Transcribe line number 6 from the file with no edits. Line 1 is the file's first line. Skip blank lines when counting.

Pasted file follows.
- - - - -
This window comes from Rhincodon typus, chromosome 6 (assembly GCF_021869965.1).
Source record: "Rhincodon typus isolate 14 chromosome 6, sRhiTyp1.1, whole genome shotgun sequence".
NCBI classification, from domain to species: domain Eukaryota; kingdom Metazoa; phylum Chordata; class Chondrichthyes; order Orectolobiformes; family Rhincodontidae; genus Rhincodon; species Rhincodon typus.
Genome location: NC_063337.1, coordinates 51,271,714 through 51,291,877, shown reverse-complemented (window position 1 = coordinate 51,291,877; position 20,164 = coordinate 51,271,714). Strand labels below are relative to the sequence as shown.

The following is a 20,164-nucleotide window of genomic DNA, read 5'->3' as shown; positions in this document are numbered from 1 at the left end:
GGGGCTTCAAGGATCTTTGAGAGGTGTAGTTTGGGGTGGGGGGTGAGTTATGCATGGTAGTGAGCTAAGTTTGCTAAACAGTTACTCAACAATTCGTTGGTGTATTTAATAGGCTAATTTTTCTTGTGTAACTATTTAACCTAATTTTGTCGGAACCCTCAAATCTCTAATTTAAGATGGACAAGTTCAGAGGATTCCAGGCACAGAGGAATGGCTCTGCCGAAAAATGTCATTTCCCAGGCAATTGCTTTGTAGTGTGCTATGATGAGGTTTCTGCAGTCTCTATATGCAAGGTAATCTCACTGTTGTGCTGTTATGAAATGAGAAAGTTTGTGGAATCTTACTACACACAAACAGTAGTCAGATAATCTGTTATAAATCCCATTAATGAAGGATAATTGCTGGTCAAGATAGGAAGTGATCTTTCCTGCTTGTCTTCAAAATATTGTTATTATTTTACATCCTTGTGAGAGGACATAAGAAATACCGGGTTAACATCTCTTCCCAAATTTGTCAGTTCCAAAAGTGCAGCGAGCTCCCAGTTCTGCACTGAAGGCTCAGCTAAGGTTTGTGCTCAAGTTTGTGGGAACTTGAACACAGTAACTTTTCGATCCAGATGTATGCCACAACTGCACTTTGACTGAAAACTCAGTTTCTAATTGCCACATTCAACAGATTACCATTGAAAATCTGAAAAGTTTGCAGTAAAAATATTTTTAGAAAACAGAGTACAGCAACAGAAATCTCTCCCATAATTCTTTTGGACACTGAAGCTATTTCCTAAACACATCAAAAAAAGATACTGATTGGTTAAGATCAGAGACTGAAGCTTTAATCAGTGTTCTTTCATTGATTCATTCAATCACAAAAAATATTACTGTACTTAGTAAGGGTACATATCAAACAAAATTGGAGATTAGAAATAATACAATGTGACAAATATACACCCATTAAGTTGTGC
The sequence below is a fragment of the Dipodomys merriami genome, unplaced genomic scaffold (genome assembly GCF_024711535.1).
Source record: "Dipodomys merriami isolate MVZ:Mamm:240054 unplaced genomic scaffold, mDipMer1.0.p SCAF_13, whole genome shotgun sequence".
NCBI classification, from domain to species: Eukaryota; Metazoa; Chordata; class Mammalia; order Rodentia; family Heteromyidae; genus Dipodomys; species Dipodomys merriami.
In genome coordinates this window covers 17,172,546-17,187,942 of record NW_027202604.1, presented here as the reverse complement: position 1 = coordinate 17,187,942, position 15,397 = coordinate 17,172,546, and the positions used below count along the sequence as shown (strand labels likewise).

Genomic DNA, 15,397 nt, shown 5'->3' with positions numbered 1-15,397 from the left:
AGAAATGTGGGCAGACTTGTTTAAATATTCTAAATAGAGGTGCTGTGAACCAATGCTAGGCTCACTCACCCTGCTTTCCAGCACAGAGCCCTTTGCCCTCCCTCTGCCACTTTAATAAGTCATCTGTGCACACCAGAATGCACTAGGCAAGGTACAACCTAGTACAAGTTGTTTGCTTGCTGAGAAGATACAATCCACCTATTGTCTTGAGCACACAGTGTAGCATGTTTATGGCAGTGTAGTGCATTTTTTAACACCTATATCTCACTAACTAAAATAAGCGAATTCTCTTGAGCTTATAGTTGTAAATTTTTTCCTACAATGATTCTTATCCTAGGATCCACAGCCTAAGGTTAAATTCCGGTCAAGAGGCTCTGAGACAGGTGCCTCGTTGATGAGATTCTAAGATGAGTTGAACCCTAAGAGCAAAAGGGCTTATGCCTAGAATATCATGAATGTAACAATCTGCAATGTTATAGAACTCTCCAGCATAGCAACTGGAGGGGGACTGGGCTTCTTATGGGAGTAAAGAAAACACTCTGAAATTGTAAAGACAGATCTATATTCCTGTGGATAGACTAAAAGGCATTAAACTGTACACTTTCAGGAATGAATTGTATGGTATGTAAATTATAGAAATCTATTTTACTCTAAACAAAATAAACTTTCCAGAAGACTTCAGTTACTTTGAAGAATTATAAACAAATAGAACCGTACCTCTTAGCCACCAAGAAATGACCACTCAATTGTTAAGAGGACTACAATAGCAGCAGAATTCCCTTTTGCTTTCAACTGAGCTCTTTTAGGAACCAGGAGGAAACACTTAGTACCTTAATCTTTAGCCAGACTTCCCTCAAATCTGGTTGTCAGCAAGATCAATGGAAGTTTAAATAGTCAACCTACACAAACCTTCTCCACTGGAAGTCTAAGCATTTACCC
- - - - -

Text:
GGGGCTTCAAGGATCTTTGAGAGGTGTAGTTTGGGGTGGGGGGTGAGTTATGCATGGTAGTGAGCTAAGTTTGCTAAACAGTTACTCAACAATTCGTTGGTGTATTTAATAGGCTAATTTTTCTTGTGTAACTATTTAACCTAATTTTGTCGGAACCCTCAAATCTCTAATTTAAGATGGACAAGTTCAGAGGATTCCAGGCACAGAGGAATGGCTCTGCCGAAAAATGTCATTTCCCAGGCAATTGCTTTGTAGTGTGCTATGATGAGGTTTCTGCAGTCTCTATATGCAAGGTAATCTCACTGTTGTGCTGTTATGAAATGAGAAAGTTTGTGGAATCTTACTACACACAAACAGTAGTCAGATAATCTGTTATAAATCCCATTAATGAAGGATAATTGCTGGTCAAGATAGGAAGTGATCTTTCCTGCTTGTCTTCAAAATATTGTTATTATTTTACATCCTTGTGAGAGGACATAAGAAATACCGGGTTAACATCTCTTCCCAAATTTGTCAGTTCCAAAAGTGCAGCGAGCTCCCAGTTCTGCACTGAAGGCTCAGCTAAGGTTTGTGCTCAAGTTTGTGGGAACTTGAACACAGTAACTTTTCGATCCAGATGTATGCCACAACTGCACTTTGACTGAAAACTCAGTTTCTAATTGCCACATTCAACAGATTACCATTGAAAATCTGAAAAGTTTGCAGTAAAAATATTTTTAGAAAACAGAGTACAGCAACAGAAATCTCTCCCATAATTCTTTTGGACACTGAAGCTATTTCCTAAACACATCAAAAAAAGATACTGATTGGTTAAGATCAGAGACTGAAGCTTTAATCAGTGTTCTTTCATTGATTCATTCAATCACAAAAAATATTACTGTACTTAGTAAGGGTACATATCAAACAAAATTGGAGATTAGAAATAATACAATGTGACAAATATACACCCATTAAGTTGTGC